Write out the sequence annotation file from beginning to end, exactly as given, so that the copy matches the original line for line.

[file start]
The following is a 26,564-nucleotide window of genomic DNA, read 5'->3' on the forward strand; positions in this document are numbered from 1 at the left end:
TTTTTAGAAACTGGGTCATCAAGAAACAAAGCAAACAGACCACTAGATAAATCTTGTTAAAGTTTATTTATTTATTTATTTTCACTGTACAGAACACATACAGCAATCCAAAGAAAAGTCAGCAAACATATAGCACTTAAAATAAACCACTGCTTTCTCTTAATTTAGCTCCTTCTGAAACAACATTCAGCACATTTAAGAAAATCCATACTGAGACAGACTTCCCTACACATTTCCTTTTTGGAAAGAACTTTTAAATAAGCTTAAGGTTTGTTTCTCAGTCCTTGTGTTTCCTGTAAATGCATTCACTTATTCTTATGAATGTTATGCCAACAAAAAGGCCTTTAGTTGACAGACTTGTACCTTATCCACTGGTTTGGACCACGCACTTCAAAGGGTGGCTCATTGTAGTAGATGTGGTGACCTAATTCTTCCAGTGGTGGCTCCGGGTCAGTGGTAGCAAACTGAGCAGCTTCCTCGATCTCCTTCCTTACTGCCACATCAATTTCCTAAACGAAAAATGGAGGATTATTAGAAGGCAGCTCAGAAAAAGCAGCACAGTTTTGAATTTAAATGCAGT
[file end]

The following is a 26,564-nucleotide window of genomic DNA, read 5'->3' on the forward strand; positions in this document are numbered from 1 at the left end:
TTTTTAGAAACTGGGTCATCAAGAAACAAAGCAAACAGACCACTAGATAAATCTTGTTAAAGTTTATTTATTTATTTATTTTCACTGTACAGAACACATACAGCAATCCAAAGAAAAGTCAGCAAACATATAGCACTTAAAATAAACCACTGCTTTCTCTTAATTTAGCTCCTTCTGAAACAACATTCAGCACATTTAAGAAAATCCATACTGAGACAGACTTCCCTACACATTTCCTTTTTGGAAAGAACTTTTAAATAAGCTTAAGGTTTGTTTCTCAGTCCTTGTGTTTCCTGTAAATGCATTCACTTATTCTTATGAATGTTATGCCAACAAAAAGGCCTTTAGTTGACAGACTTGTACCTTATCCACTGGTTTGGACCACGCACTTCAAAGGGTGGCTCATTGTAGTAGATGTGGTGACCTAATTCTTCCAGTGGTGGCTCCGGGTCAGTGGTAGCAAACTGAGCAGCTTCCTCGATCTCCTTCCTTACTGCCACATCAATTTCCTAAACGAAAAATGGAGGATTATTAGAAGGCAGCTCAGAAAAAGCAGCACAGTTTTGAATTTAAATGCAGT